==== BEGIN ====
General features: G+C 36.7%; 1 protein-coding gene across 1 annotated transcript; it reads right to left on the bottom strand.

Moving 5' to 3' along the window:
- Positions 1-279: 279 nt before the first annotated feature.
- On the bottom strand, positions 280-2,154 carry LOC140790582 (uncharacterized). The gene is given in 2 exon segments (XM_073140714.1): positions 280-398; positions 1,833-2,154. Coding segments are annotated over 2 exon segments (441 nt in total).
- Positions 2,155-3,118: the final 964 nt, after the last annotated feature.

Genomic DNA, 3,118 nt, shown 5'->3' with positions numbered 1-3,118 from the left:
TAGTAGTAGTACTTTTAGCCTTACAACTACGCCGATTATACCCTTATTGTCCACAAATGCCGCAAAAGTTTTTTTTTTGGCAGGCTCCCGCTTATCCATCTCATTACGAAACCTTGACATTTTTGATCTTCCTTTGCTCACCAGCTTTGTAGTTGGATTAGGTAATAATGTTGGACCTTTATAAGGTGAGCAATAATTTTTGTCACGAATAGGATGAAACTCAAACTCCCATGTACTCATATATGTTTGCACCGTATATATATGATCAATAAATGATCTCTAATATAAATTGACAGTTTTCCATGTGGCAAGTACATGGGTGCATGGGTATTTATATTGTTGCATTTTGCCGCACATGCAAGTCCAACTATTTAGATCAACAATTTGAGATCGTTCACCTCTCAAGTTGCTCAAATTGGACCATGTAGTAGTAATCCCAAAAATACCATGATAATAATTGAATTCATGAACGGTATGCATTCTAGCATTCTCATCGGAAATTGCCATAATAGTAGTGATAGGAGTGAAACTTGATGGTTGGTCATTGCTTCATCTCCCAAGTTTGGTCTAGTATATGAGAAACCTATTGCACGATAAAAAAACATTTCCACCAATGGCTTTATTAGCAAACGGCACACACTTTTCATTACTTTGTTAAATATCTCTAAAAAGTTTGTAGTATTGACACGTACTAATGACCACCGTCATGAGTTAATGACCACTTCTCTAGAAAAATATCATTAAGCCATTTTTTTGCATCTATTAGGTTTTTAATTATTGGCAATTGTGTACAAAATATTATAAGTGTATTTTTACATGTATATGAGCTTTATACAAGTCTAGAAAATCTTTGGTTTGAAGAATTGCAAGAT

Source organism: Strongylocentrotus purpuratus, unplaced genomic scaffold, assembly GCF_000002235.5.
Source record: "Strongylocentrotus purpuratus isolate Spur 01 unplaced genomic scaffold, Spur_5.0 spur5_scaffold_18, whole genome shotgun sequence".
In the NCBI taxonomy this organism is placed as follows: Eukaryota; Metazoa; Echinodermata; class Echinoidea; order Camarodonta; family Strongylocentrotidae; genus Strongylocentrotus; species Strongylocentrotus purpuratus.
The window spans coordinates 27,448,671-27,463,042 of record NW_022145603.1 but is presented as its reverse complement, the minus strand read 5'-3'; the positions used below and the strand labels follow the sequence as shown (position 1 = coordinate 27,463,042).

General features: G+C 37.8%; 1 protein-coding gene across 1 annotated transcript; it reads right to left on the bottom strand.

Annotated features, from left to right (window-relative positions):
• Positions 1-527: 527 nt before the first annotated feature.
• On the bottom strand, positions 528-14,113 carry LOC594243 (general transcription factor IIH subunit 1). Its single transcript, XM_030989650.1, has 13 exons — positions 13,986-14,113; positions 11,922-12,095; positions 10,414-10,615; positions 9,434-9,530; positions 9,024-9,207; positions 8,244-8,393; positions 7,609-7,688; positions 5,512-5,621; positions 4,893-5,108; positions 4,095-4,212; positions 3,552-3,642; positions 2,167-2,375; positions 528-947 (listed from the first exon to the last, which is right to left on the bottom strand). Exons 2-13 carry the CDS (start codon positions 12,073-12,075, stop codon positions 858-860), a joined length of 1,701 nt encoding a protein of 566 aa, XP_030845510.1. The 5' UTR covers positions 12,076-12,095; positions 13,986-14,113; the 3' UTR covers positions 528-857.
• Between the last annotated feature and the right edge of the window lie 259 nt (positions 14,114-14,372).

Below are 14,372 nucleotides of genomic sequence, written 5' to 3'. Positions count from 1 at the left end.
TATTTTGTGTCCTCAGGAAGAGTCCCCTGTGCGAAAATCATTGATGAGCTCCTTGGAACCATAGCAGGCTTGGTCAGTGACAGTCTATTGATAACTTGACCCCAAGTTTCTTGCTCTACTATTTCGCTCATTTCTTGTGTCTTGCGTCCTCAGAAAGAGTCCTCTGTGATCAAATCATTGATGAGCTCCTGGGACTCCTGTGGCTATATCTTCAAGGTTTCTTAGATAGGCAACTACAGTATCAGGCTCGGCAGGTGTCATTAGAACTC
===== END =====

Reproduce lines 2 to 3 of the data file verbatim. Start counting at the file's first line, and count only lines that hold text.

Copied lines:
Moving 5' to 3' along the window:
- Positions 1-279: 279 nt before the first annotated feature.